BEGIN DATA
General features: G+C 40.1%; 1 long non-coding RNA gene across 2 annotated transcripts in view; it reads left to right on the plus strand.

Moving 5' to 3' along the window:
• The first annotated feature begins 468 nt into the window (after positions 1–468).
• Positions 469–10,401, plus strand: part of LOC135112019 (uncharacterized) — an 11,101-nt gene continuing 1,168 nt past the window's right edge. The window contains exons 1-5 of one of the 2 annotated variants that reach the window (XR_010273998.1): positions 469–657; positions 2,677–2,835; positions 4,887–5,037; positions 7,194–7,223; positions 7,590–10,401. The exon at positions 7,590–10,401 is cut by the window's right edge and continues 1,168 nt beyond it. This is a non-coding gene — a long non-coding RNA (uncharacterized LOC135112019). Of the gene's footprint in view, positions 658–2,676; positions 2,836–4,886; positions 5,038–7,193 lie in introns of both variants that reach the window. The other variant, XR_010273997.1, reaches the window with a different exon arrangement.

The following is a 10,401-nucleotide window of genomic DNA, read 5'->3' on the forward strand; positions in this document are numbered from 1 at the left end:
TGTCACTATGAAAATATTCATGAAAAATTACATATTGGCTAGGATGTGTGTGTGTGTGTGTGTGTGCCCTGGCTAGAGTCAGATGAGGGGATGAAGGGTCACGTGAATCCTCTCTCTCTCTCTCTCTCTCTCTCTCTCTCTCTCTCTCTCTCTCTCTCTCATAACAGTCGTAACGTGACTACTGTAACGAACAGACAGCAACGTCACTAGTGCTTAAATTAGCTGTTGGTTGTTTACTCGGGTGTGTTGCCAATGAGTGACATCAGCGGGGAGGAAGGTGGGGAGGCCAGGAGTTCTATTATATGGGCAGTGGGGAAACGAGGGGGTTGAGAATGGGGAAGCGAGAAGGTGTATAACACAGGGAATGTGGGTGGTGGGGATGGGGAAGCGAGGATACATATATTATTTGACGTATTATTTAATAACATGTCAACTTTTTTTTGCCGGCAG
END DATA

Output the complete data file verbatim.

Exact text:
General features: G+C 40.1%; 1 long non-coding RNA gene across 2 annotated transcripts in view; it reads left to right on the plus strand.

Moving 5' to 3' along the window:
• The first annotated feature begins 468 nt into the window (after positions 1–468).
• Positions 469–10,401, plus strand: part of LOC135112019 (uncharacterized) — an 11,101-nt gene continuing 1,168 nt past the window's right edge. The window contains exons 1-5 of one of the 2 annotated variants that reach the window (XR_010273998.1): positions 469–657; positions 2,677–2,835; positions 4,887–5,037; positions 7,194–7,223; positions 7,590–10,401. The exon at positions 7,590–10,401 is cut by the window's right edge and continues 1,168 nt beyond it. This is a non-coding gene — a long non-coding RNA (uncharacterized LOC135112019). Of the gene's footprint in view, positions 658–2,676; positions 2,836–4,886; positions 5,038–7,193 lie in introns of both variants that reach the window. The other variant, XR_010273997.1, reaches the window with a different exon arrangement.

The following is a 10,401-nucleotide window of genomic DNA, read 5'->3' on the forward strand; positions in this document are numbered from 1 at the left end:
TGTCACTATGAAAATATTCATGAAAAATTACATATTGGCTAGGATGTGTGTGTGTGTGTGTGTGTGCCCTGGCTAGAGTCAGATGAGGGGATGAAGGGTCACGTGAATCCTCTCTCTCTCTCTCTCTCTCTCTCTCTCTCTCTCTCTCTCTCTCTCTCTCATAACAGTCGTAACGTGACTACTGTAACGAACAGACAGCAACGTCACTAGTGCTTAAATTAGCTGTTGGTTGTTTACTCGGGTGTGTTGCCAATGAGTGACATCAGCGGGGAGGAAGGTGGGGAGGCCAGGAGTTCTATTATATGGGCAGTGGGGAAACGAGGGGGTTGAGAATGGGGAAGCGAGAAGGTGTATAACACAGGGAATGTGGGTGGTGGGGATGGGGAAGCGAGGATACATATATTATTTGACGTATTATTTAATAACATGTCAACTTTTTTTTGCCGGCAG